News Video | Policy | GPs | Hospitals | Medical | Mental Health | Welfare | Search

 

HBDHB’s Interpreting Service

11 March 2006

HBDHB’s Interpreting Service “listening, talking, translating” for over ten years

In 1996 Hawke’s Bay become the second hospital in New Zealand to establish an interpreting service. Ten years later the service, while coordinated by the DHB, is self-funding, and supports the translation of 34 languages to patients and their families in hospital and to community users such as Police and the courts.

Ten years ago the new service recruited and trained people who spoke two or more languages and in that first year delivered 39 interpreting assignments primarily in Samoan, Punjabi and New Zealand Sign Language.

Today the Interpreting Service delivers over 300 assignments annually and these days languages in demand are predominantly Arabic and Samoan.

And says Sigi Ziegler, HBDHB’s interpreting service coordinator “Interpreters provide a vital service to people, during what is often a stressful and anxious time in their lives, with professional, confidential, impartial and unbiased assistance.”

With the increasingly multi-national character of New Zealand society the rights of non-English speakers to effective communication is also embodied in legislation such as the health and disability sector Code of Rights. HBDHB’s Interpreting Service currently has 79 interpreters on its books and while it performs an invaluable service locally is also involved in facilitating the training of interpreters nationally.

ENDS

© Scoop Media

 
 
 
Culture Headlines | Health Headlines | Education Headlines

 
Legendary Bassist David Friesen Plays Wellington’s Newest Jazz Venue

Friesen is touring New Zealand to promote his latest album Another Time, Another Place, recorded live at Auckland's Creative Jazz Club in 2015. More>>

Howard Davis Review: The Father - Descending Into The Depths of Dementia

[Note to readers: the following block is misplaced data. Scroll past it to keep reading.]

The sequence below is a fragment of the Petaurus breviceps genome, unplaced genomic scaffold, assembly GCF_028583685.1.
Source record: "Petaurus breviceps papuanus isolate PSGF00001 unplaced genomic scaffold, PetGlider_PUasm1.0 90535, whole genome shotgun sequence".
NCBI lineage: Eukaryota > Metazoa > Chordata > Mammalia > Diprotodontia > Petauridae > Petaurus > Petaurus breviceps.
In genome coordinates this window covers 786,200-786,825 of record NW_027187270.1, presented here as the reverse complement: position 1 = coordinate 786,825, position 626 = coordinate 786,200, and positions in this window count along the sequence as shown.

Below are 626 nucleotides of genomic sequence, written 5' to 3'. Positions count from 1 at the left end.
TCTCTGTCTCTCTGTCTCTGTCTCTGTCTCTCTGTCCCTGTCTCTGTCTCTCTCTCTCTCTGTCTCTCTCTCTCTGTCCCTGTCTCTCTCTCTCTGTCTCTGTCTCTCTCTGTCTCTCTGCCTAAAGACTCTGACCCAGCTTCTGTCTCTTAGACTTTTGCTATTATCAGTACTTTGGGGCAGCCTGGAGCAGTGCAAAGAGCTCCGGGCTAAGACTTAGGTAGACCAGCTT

Florian Zeller's dazzling drama The Father explores the effects of a deeply unsettling illness that affects 62,000 Kiwis, a number expected to grow to 102,000 by 2030. More>>


Howard Davis Review: Blade Runner Redivivus

When Ridley Scott's innovative, neo-noir, sci-fi flick Blade Runner was originally released in 1982, at a cost of over $45 million, it was a commercial bomb. More>>

14-21 October: New Zealand Improv Festival In Wellington

Imagined curses, Shibuya’s traffic, the apocalypse, and motherhood have little in common, but all these and more serve as inspiration for the eclectic improvised offerings coming to BATS Theatre this October for the annual New Zealand Improv Festival. More>>

ALSO:

Bird Of The Year Off To A Flying Start

The competition asks New Zealanders to vote for their favourite bird in the hopes of raising awareness of the threats they face. More>>

Scoop Review Of Books:
Jenny Abrahamson's John & Charles Enys: Castle Hill Runholders, 1864-1891

This volume will be of interest to a range of readers interested in the South Island high country, New Zealand’s natural environment, and the history of science. More>>

 
 
 
 
 

LATEST HEADLINES

  • CULTURE
  • HEALTH
  • EDUCATION